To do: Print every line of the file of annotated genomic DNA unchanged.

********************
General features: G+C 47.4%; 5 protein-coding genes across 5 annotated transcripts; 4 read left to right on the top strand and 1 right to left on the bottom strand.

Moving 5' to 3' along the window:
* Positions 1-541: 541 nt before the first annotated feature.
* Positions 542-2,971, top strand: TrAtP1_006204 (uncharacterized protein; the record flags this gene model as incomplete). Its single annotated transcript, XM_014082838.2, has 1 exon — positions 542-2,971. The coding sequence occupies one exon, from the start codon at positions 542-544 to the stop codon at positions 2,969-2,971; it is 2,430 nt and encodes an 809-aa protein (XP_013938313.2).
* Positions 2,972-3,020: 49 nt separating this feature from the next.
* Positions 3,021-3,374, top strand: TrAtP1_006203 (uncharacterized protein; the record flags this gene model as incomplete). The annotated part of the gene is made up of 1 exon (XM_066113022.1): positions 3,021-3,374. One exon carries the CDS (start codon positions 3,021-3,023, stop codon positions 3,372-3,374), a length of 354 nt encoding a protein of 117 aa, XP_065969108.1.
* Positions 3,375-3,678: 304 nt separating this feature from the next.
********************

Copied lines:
General features: G+C 47.4%; 5 protein-coding genes across 5 annotated transcripts; 4 read left to right on the top strand and 1 right to left on the bottom strand.

Moving 5' to 3' along the window:
* Positions 1-541: 541 nt before the first annotated feature.
* Positions 542-2,971, top strand: TrAtP1_006204 (uncharacterized protein; the record flags this gene model as incomplete). Its single annotated transcript, XM_014082838.2, has 1 exon — positions 542-2,971. The coding sequence occupies one exon, from the start codon at positions 542-544 to the stop codon at positions 2,969-2,971; it is 2,430 nt and encodes an 809-aa protein (XP_013938313.2).
* Positions 2,972-3,020: 49 nt separating this feature from the next.
* Positions 3,021-3,374, top strand: TrAtP1_006203 (uncharacterized protein; the record flags this gene model as incomplete). The annotated part of the gene is made up of 1 exon (XM_066113022.1): positions 3,021-3,374. One exon carries the CDS (start codon positions 3,021-3,023, stop codon positions 3,372-3,374), a length of 354 nt encoding a protein of 117 aa, XP_065969108.1.
* Positions 3,375-3,678: 304 nt separating this feature from the next.